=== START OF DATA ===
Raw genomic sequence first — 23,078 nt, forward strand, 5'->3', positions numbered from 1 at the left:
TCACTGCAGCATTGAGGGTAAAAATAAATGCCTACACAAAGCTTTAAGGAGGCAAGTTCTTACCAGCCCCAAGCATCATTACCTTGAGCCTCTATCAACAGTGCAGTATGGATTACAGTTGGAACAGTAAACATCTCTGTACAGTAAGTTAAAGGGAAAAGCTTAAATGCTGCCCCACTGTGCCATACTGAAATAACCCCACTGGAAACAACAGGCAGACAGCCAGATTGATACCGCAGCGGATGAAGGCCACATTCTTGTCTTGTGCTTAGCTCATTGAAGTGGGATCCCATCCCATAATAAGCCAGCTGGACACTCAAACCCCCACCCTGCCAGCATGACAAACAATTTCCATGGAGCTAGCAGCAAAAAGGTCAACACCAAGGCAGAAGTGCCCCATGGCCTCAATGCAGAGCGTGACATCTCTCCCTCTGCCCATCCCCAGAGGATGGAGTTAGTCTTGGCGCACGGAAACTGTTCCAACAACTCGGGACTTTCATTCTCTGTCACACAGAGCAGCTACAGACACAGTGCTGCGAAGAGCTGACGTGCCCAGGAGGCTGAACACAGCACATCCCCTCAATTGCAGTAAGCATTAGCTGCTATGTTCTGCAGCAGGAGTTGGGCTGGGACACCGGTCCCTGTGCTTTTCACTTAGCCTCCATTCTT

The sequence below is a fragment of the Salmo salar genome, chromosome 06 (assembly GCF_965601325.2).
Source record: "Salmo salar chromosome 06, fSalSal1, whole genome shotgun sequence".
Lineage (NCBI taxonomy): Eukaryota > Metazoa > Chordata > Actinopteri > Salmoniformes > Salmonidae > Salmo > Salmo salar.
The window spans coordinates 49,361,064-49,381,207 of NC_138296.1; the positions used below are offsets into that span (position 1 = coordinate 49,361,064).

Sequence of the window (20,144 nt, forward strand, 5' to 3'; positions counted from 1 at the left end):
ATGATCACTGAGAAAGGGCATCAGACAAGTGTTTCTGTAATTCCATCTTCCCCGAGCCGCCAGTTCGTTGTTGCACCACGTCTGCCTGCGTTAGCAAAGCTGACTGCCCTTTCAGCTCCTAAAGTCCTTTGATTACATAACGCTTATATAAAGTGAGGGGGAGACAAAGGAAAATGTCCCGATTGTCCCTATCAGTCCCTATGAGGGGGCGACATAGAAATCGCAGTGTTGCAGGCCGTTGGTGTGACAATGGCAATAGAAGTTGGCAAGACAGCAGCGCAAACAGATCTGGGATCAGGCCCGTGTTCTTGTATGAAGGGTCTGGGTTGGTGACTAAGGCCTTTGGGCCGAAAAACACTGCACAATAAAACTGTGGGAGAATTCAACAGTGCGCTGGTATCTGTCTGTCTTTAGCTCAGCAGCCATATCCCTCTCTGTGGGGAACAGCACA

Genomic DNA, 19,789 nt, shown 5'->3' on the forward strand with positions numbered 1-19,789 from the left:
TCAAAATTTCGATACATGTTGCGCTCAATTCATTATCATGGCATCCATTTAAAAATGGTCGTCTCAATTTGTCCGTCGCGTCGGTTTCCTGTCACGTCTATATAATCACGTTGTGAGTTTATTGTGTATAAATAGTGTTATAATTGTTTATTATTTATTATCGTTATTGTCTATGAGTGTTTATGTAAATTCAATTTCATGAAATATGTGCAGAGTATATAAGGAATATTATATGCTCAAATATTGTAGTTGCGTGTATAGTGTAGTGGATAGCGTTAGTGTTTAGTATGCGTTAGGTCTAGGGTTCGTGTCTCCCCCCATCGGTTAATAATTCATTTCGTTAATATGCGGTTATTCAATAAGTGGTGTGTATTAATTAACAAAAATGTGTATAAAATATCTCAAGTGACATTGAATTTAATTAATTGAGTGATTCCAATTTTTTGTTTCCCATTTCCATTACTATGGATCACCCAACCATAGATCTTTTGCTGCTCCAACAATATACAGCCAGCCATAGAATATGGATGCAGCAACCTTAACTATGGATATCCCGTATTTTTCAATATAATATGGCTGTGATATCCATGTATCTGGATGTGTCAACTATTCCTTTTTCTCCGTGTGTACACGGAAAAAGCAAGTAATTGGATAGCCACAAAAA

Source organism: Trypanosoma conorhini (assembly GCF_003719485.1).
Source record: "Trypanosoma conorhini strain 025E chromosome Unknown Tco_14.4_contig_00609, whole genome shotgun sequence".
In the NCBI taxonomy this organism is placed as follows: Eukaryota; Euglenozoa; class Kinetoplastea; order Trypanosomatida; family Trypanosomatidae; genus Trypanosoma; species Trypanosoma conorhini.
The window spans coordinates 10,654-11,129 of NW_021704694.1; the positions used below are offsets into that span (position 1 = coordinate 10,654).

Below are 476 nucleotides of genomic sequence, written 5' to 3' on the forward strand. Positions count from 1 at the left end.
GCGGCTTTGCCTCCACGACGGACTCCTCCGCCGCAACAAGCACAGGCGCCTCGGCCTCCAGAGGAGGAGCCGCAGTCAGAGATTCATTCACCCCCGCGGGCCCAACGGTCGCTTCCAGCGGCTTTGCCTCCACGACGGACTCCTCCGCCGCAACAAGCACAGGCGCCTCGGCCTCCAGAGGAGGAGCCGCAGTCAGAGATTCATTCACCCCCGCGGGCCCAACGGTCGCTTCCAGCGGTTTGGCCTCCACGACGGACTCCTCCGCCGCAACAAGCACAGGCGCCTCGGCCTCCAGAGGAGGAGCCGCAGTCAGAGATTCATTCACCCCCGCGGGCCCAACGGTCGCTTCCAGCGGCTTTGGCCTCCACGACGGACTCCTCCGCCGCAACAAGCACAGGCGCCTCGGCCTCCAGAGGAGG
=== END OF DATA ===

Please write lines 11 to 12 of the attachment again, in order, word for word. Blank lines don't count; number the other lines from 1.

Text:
Source organism: Trypanosoma conorhini (assembly GCF_003719485.1).
Source record: "Trypanosoma conorhini strain 025E chromosome Unknown Tco_14.4_contig_00609, whole genome shotgun sequence".